Generative AI has had a huge presence over what we deemed possible with artificial intelligence. Its mainstream adoption is no doubt shocking to those who don’t work in the tech sector, and it both impresses us – and makes us scared for the future.
In the realm of cybersecurity and enterprise security, it may have even bigger implications.
Much Like the Human Brain, But Faster
Generative AI operates on neural networks powered by deep learning systems in the same way that the human brain works. These machines are like human learning processes – but the big difference is that processing answers is light-years faster, thanks to the power of crowd-sourced data and correct information within generative AI. What a human can learn in 30 years would be a blink of an eye to these systems.
That is a benefit depending on the quality, and the massive data amounts fed into them. This technology can greatly increase the efficiency of an organization, boosting productivity significantly with the same number of human resources. Applications such as ChatGPT, Bard, and GitHub Pilot emerged overnight to take IT leaders by surprise, to the point where, in just six months, Generative AI tools have already reached a technology inflexion point.
ChatGPT and other Generative AIs are primarily delivered over a SaaS model by a third party. One of the biggest challenges posed comes with interacting with Generative AI and providing data to this third party.
Large Learning Models (LLMs) backing these AI tools require storing that data to make intelligent responses to any prompts. AI use presents a significant issue around losing this sensitive data and compliance. Providing sensitive data to Generative AI, such as Health information, intellectual property and personally identifiable data – needs to be viewed the same as other data controller and processor relationships, with proper controls in effect.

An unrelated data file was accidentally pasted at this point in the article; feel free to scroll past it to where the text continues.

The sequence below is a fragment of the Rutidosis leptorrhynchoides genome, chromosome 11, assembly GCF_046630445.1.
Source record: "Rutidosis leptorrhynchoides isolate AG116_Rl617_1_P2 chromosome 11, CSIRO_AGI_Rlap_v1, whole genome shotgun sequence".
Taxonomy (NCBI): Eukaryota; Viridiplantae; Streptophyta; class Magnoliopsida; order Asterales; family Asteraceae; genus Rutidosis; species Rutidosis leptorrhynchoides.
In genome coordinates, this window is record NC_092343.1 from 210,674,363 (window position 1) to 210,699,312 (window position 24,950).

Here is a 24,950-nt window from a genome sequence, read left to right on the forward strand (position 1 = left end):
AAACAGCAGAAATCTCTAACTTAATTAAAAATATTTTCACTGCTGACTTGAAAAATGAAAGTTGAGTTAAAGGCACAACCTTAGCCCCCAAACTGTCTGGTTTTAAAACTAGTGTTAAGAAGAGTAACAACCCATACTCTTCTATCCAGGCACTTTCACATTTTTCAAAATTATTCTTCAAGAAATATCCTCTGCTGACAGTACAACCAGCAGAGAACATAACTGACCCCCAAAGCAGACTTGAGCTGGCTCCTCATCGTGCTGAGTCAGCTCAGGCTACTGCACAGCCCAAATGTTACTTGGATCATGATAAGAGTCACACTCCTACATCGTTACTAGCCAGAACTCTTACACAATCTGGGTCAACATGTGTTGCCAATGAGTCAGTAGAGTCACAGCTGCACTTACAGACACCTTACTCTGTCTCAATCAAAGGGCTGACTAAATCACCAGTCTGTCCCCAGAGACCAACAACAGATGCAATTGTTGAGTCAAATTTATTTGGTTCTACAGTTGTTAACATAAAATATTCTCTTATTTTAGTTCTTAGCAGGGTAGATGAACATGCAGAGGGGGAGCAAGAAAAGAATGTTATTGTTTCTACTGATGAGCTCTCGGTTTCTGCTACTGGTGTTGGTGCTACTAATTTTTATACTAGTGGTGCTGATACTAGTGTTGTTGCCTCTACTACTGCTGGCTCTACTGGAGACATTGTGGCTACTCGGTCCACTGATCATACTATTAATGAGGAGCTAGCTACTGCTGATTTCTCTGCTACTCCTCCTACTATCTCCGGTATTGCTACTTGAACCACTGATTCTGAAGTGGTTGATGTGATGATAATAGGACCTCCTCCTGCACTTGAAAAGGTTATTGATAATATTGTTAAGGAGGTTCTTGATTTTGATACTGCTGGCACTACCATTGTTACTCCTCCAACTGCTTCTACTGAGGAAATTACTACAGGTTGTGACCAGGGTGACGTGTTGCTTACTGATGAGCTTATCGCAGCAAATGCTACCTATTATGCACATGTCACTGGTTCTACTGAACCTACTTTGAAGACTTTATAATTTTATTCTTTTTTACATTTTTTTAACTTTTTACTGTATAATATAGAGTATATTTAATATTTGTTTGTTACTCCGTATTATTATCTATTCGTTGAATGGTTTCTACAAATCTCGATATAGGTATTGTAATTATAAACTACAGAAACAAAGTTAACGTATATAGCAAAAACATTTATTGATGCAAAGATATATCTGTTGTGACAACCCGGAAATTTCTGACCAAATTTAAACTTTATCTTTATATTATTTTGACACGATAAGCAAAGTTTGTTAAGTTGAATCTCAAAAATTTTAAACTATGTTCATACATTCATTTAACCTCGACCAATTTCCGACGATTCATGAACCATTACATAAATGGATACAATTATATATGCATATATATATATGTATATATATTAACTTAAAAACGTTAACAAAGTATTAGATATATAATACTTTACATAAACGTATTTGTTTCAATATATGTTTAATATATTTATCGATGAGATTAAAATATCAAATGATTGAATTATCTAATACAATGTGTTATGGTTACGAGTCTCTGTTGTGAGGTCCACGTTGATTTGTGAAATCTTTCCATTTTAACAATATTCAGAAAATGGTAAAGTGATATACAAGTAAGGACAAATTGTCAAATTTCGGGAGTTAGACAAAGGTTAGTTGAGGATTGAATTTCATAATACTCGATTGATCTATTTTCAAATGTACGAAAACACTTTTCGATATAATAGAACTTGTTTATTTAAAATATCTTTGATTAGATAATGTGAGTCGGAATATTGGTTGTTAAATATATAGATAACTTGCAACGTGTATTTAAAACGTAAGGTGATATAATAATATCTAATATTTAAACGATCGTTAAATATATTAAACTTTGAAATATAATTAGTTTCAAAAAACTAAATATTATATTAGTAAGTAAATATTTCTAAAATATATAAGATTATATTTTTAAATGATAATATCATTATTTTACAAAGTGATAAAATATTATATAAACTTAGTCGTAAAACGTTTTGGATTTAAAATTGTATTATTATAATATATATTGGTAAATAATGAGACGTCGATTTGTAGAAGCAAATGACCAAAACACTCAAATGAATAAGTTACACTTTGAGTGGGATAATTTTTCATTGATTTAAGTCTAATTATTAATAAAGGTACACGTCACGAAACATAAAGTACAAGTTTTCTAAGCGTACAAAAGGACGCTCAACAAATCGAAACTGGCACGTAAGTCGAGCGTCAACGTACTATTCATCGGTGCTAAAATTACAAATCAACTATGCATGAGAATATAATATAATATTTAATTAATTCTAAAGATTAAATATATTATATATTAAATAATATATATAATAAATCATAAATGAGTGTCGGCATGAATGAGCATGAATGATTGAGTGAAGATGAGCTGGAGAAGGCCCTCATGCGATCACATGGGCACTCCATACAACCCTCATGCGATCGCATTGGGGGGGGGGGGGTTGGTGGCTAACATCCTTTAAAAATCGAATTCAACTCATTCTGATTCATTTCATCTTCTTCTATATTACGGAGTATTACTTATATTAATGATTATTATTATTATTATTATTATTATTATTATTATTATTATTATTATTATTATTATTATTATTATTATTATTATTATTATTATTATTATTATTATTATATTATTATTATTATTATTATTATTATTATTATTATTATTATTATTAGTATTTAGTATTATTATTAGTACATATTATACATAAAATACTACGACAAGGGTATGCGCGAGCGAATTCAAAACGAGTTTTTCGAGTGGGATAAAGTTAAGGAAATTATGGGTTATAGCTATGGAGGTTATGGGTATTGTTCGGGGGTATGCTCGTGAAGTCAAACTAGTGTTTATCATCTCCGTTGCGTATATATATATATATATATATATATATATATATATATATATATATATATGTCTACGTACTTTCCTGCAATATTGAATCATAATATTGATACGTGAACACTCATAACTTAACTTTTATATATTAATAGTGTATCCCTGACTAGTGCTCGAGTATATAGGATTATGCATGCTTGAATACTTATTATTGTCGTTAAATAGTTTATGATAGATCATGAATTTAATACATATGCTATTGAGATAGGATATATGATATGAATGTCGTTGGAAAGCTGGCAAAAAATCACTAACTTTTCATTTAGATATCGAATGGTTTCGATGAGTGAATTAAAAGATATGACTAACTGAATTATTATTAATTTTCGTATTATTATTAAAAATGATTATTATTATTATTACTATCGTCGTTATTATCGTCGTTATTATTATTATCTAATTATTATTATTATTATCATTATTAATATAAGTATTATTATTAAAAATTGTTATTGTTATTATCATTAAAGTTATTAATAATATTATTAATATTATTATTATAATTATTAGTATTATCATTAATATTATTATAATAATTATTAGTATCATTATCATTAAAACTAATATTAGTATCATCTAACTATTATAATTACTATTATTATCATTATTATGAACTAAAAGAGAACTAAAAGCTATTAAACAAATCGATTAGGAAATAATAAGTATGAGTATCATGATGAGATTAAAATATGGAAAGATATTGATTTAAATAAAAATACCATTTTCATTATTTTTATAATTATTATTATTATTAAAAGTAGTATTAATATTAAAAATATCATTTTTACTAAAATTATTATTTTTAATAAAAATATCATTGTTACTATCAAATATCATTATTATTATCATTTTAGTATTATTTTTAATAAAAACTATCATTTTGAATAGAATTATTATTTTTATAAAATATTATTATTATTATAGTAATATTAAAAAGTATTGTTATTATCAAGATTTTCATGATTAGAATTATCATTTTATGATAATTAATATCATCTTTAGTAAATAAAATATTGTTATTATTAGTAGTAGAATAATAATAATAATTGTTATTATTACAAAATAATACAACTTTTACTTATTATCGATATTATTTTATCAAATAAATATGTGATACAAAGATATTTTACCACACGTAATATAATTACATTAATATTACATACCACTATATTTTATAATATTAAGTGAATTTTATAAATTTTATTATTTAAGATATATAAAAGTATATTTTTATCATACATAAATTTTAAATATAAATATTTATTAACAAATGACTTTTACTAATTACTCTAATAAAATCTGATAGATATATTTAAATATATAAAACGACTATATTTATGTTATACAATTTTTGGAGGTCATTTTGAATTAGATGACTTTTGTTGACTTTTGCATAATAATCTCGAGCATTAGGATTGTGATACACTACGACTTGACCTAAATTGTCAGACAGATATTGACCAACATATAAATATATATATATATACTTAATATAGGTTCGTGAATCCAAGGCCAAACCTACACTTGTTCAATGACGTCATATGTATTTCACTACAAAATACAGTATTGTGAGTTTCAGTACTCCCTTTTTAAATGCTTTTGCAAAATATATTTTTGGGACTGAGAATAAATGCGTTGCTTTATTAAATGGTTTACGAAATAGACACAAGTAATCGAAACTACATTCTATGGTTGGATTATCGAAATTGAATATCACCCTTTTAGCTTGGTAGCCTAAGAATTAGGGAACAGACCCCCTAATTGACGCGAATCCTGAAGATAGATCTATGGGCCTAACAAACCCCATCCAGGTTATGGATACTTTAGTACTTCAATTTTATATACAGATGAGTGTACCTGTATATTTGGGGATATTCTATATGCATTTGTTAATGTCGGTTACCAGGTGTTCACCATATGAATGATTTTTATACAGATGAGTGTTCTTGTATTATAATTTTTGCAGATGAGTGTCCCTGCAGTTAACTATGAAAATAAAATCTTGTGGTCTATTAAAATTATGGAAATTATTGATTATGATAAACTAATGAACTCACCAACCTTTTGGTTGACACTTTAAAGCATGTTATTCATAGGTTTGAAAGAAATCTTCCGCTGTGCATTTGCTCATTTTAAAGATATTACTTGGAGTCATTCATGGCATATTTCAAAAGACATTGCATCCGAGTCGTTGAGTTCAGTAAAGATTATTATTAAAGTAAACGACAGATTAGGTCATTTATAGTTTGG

Information fed into tools like ChatGPT fuels a pool of knowledge to which any subscriber would have access. Any data uploaded or enquired about would be replayed back within app guardrails to other third parties making similar inquiries. That is very similar to SaaS application problems that can impact the response to future queries when used in training. As it stands, Generative AI does not have concrete data policies for user-provided data.
The insider threat is also significant when it comes to AI. Those with intimate knowledge of the enterprise can utilize ChatGPT to create an authentic-looking email, duplicating the style and typos in very fine detail. That also allows attackers to replicate websites much easier than before.
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